Written by Heather Pratt
To assist a child, we must provide him with an environment which will enable him to develop freely.-Dr. Maria Montessori
Childproofing homes has become an ever-growing trend with an insatiable sales market directed towards parents. You can buy locks for your cabinets, gates for your hallways, door handle covers to prevent small hands from turning knobs – the list is endless. Although the intent of these childproofing features is to keep children safe, they remove the opportunity for
teachable moments that allow the child to develop independence and respect for boundaries. As Dr. Maria Montessori advised, in order to truly assist the child, we as adults need to create an environment that will allow he/she to explore and develop freely; in other words, a child-friendly, rather than a child-proofed home.
How can you keep your child safe, while respecting their autonomy and fostering their independence?
Shifting the focus to a child-friendly home (rather than childproofed) provides the child with the opportunity to understand and respect boundaries while honouring their autonomy and helping them develop self-control and care for their environment – all core Montessori philosophies.
When a child is given the ability to accomplish tasks they believe to be intended for adults, they feel a huge sense of pride that immeasurably boosts their self-esteem. These tasks can be as simple as using a small glass cup, rather than a plastic child’s cup. In using a cup of a more fragile material, a child learns to take special precautions that not only increase their level of
concentration, but help to foster their coordination and fine motor development.
What does safety in the home look like?
This certainly doesn’t mean being irresponsible with your child’s safety. Safety comes first before Montessori or any other philosophy or practice. As parents, we need to remove dangerous materials or chemicals from the reach of children and be mindful of small objects with toddlers who put things in their mouths to safeguard against choking. Generally speaking, however, children are a lot more capable than we provide them the opportunity to be when we childproof their environment.
So what should you do about that hot stove or that extension cord in the living room?
Use these items to facilitate teachable moments. This does not mean to draw unnecessary attention to them, but instead, when your child expresses interest, explain to them in simple language that these things have the potential to hurt them and you want to keep them safe. If it appears this increases their curiosity, you can remind them that your job is to keep them safe and redirect their interest by providing them a choice between two other activities they might enjoy. It also does not mean to allow them to continue to come back to these unsafe items, as mentioned before you need to create a safe space for your children to explore so creating healthy boundaries is very important. It can take time and consistency but it does pay off in the end.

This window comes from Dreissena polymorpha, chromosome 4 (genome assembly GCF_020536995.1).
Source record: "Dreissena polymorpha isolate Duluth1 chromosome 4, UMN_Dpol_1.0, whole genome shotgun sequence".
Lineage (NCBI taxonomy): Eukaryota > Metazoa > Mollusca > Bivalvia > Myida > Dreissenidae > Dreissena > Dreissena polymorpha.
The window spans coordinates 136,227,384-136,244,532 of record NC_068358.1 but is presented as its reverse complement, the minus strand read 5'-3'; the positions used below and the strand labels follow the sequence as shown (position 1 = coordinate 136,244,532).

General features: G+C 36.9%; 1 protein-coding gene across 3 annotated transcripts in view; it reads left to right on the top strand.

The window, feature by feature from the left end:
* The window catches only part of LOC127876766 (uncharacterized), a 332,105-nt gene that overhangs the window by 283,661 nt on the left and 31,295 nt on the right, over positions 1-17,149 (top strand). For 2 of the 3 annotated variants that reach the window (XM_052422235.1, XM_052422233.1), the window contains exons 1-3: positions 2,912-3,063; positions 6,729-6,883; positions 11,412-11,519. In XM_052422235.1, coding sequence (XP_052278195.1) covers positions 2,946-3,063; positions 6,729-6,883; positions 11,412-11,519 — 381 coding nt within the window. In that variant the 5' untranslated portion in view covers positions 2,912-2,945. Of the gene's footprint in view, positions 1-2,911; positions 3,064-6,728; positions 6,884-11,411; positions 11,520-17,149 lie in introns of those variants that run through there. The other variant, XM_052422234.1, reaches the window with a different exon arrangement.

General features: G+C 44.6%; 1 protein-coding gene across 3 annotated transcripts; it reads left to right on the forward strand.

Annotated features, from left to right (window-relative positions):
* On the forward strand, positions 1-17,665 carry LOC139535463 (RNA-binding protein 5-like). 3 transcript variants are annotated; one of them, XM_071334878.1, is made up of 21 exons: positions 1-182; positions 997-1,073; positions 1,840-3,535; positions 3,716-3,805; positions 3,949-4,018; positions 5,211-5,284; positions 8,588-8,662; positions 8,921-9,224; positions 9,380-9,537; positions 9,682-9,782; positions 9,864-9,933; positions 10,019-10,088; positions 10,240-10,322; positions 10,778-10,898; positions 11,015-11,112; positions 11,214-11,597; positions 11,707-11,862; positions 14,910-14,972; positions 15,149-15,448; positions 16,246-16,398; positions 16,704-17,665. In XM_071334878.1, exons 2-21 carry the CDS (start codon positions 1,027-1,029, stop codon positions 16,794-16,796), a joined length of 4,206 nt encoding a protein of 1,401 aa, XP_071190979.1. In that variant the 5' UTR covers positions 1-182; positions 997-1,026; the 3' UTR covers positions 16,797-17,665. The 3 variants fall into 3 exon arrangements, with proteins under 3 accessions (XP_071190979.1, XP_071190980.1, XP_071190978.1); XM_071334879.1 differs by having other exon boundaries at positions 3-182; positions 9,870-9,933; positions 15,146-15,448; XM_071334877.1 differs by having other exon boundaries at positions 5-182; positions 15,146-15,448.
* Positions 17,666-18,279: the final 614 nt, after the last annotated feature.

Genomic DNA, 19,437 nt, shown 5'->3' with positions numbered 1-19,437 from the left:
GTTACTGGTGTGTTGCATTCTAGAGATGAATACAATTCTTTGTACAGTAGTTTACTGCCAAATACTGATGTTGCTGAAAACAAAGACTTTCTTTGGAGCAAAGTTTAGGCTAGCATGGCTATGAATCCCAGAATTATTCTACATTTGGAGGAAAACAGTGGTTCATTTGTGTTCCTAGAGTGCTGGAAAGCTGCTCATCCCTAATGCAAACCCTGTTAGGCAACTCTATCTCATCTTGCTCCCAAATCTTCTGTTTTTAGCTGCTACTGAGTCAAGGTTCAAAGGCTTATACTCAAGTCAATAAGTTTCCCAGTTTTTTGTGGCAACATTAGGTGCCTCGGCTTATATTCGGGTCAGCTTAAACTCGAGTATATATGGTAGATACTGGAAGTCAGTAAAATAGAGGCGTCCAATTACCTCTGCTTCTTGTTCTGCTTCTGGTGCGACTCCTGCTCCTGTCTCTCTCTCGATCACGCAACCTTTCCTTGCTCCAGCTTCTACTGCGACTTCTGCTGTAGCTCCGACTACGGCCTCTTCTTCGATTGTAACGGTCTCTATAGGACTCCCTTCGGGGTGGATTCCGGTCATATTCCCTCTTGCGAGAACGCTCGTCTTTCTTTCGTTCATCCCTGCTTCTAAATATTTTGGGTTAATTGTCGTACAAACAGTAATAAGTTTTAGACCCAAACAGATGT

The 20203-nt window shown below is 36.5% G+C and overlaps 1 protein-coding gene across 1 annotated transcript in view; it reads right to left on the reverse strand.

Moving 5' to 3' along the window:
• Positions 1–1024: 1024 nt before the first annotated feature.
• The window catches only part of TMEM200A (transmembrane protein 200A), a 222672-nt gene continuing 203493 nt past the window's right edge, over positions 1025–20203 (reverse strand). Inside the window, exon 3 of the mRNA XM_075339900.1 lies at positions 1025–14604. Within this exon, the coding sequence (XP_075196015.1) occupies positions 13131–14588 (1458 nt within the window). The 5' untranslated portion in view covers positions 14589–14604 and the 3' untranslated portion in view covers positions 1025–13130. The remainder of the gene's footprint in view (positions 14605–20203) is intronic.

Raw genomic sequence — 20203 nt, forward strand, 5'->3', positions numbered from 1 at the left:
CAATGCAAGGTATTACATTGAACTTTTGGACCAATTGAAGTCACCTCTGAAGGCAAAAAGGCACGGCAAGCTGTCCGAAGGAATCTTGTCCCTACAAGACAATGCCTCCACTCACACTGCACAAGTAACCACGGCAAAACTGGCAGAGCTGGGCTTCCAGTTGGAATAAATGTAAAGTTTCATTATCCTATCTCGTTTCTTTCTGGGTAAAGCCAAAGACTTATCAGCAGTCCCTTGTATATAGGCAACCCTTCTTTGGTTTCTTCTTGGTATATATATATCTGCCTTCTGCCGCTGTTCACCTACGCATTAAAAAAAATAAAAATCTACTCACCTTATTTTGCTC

How can parents instill healthy boundaries?
There is a simple three step process that is highly effective in communicating. You can use these Guide & Grow skills to help instill healthy boundaries with your child. Here is an example:
Acknowledge the child’s feelings in regards to the behavior they wish to engage in that maybe dangerous: “You really want to play with the cord”
State your expectations for the child and explain why you need them to avoid certain behaviors or engage in others: ‘The cord isn’t safe”
Offer a choice for the child: “You can play with this ribbon or this toy instead, you choose”
Repeat the above steps.
To see engaging cooperation in action, you can watch one of our YouTube videos that helps discuss options when a child doesn’t choose: https://youtu.be/daFczy6eJN4
How can you support this autonomy and respect for boundaries, while keeping your child safe?
Food preparation provides a multitude of experiences that allow children to feel a sense of pride and accomplishment, while learning safe practices. It allows for many teachable moments that help the child develop awareness of their surroundings, pay attention to detail, and understand the importance of coordinated movements. Around the age of 3, a child can begin helping with simple food prep activities such as chopping bananas or peeling potatoes. With close supervision and the appropriate child-sized utensils, these types of activities promote an incredible sense of independence and pride in young children while simultaneously fostering their attention to detail and their coordination – all skills that are invaluable to their future.
Have a look at our Amazon shop for useful practical life utensils and items.
What if something breaks or my child gets hurt?
Patience is key. Modelling the appropriate use of tools and explaining the reasoning behind the danger to your child in simple terms lays the foundation for safety. However, accidents happen. Undoubtedly, your child may drop their glass cup. Use this as another teachable moment. Your
child will not only be learning another lesson in the Montessori care of the environment but will have a greater understanding of the importance of careful, coordinated movement the next time they are using glass, promoting an even greater sense of self-awareness, confidence, and independence.
We look forward to seeing you all in our wonderful online village. If you are not there yet, join us on our Facebook group Montessori at home (0-3yrs).